Aurora Middle School Faculty
Do you notice how I've been avoiding the subject? I don't want to talk about the death of Kathy Sapp. She was a friend. A tremendous colleague. One of the finest human beings I've ever known. I don't want to think about this cold world without her.
What do I remember about Kathy?
There used to be a cartoon in the Plain Dealer called "Miss Peach." It was about an elementary school teacher, and I remember kind of liking it. One of the running gags in the strip involved the kindergarten class. Whenever you saw them, they were in a tight cluster around their teacher--an almost indistinguishable mass of wee humanity, like breathing electrons around the teacher at the nucleus. That was Kathy Sapp. Out at lunch, before and after school out at the buses, on our field trips, kids were always swirling around her. She magnetized them in so many ways. (Re: the picture below--I couldn't find one with the kindergarten--but this will give you an idea about the strip itself.)
Kathy's emotions always lay very near the surface, finding quick exit in her warm, expressive eyes (I saw them filled with tears--many times), her skin that was ever ready to blush, her laughter to erupt.
Her joy. Kathy Sapp loved teaching, loved her students. There was no concealing it--not that she ever wanted to. She was, in many ways, that Ideal Teacher we so infrequently encounter in our lives. The one who knows her stuff, knows how to communicate it, loves her students, loves her job, loves her colleagues. She was one of the first to arrive each day, the last to leave. Oh, if we could only populate the schools of America with her clones!
Her willingness to do just about anything to make Harmon School a better place. She went on the Sixth Grade Camping Trip, the Eighth Grade Washington Trip; I see a photo of her in the 1977-78 yearbook as a coach of the girls' volleyball team; in 1983-84--she's with the Bowling Club (the photo is jammed with kids--maybe as many as 70!).
I see in the 94-95 yearbook that she is now "Mrs. Gilchrist" (our pictures are side by side: I like that). I think she met her husband at the gym where she worked out regularly, and they had a grand life together; he passed away a few years ago, a death which helped precipitate her move from the Cleveland area down to the Columbus area, where she was nearer to her family.
I knew Kathy outside of school too, a bit. Some of us from around the district would sometimes gather on Fridays after school over at the Aurora Inn, where we would laugh and cry about our week, laughs and tears mixed with draft beer (50 cents a glass!). I loved talking with her, often because she reminded us of what was best about the kids. She had something good to say about all of them--a rare, emotional gift.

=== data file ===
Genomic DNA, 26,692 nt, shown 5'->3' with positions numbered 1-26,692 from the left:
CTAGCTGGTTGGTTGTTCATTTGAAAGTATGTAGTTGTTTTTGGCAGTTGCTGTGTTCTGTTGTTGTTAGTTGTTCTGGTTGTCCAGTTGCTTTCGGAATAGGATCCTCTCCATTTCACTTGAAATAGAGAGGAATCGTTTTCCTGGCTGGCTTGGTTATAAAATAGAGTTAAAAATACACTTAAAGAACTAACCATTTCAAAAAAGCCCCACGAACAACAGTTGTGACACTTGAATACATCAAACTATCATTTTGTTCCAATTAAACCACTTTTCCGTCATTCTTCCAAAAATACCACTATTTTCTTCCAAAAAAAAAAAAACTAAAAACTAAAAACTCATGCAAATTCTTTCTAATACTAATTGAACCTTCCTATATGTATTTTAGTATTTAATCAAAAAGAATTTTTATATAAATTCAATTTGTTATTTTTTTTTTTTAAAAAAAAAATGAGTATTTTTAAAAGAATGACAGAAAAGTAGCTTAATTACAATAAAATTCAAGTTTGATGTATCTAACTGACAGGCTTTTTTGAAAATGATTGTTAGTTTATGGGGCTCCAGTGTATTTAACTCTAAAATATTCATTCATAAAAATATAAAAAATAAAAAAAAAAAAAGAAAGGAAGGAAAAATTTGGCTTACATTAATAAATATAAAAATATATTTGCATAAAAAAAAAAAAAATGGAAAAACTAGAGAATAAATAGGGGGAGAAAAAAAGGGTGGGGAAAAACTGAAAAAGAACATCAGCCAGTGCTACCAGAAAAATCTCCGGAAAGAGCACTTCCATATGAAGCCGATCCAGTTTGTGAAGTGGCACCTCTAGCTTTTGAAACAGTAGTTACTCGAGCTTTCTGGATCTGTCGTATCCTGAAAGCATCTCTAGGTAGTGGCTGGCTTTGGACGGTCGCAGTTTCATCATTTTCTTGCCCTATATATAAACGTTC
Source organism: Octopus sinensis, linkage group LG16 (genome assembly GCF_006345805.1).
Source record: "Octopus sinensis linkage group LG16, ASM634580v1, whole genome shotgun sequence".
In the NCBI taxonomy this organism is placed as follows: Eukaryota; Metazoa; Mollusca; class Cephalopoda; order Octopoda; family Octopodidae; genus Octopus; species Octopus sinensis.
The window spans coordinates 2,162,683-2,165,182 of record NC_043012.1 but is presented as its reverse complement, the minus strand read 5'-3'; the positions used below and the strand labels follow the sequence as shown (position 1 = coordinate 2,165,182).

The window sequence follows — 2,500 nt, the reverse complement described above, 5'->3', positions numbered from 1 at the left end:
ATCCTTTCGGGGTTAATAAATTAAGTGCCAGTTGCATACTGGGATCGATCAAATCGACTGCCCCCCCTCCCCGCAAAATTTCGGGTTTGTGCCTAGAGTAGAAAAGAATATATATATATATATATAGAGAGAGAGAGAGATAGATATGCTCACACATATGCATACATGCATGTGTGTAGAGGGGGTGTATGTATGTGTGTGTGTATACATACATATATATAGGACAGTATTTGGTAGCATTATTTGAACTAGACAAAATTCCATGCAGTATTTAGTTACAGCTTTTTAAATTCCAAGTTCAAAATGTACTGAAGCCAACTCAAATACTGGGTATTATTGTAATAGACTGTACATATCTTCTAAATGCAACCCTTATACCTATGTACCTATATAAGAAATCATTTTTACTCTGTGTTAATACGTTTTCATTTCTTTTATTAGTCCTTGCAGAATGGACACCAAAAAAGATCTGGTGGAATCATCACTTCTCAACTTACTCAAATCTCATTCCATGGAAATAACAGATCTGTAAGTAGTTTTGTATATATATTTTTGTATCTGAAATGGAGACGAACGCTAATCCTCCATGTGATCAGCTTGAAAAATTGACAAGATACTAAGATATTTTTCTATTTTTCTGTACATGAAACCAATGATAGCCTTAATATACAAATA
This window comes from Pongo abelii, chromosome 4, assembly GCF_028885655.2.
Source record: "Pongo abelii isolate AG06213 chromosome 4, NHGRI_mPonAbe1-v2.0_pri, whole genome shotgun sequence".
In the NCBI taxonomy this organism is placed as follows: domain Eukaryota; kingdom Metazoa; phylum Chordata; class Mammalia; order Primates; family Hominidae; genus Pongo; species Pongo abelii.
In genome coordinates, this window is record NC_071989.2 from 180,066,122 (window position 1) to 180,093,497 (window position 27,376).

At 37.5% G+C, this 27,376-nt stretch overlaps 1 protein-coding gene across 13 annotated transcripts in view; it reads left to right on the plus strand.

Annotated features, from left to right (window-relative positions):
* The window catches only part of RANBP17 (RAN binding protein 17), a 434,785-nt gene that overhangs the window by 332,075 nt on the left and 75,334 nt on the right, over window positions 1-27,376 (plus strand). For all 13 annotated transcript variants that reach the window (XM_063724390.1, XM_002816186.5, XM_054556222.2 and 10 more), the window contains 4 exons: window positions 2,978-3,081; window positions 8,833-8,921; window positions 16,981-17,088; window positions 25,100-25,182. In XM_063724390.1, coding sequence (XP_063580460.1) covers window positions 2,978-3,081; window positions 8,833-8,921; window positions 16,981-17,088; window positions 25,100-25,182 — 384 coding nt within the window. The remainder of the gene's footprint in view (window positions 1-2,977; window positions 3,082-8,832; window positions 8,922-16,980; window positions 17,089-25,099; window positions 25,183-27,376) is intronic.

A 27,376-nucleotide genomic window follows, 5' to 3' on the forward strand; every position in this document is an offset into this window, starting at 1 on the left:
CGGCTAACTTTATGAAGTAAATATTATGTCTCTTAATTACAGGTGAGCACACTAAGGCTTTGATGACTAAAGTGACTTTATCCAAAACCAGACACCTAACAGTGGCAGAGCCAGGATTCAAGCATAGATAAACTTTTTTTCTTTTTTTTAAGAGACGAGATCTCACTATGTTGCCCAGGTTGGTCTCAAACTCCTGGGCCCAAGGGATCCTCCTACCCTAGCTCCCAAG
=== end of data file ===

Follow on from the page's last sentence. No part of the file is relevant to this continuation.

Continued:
When the news came that her doctors had diagnosed her with ALS ("Lou Gehrig Disease"), I was horrified. I just couldn't see Kathy imprisoned by her body. A few of us old timers went down to see her a couple of times where she was living in her own place, her sister helping out mightily. The first time was 2 April 2010; among the other visitors that day--Mike Lenzo, Jerry Brodsky, Eileen Kutinsky, and Bob Luckay. We laughed and talked about the "old days," as you might expect. The second time was Sunday, 25 March 2012. I wrote this in my journal:
Kathy is now in a wheelchair and is losing her voice, but she is there—bright, funny, and quick as always; so sad to see … Mike Lenzo, Cindy & Jerry Brodsky were there ...
I'm ashamed I didn't see her more often. I have no excuse, only cowardice, I guess. It's surpassingly hard for us to watch the gradual disappearance of a loved one--though the "Kathy" part of Kathy remained, sturdily remained while her body betrayed her.
Kathy always loved going on the Washington Trip. On the 1985-86 trip we shared responsibility for one of the buses (Bus 3 rules!), and I remember a moment on that trip. We had left Breezewood (where we always stopped at/invaded the McDonald's) and were cruising south and east on I-70 toward the city. As we began heading down out of the mountains, Kathy and I were in some busy conversation about something or other, and then she shushed me (she was good at that). "This is my favorite view on the trip," she said, and she turned toward her window and throughout the entire descent she stared at the valley below, lit in sunlight, the farmlands spread out before us like a dream.
I hope that glorious image was in her mind, right to the end, along with an endless slide-show of memories of students, all gathered tightly around her, swirling, reaching for her, touching her, even as she had touched their hearts, changed their lives.
(Kathy is in front row, far left)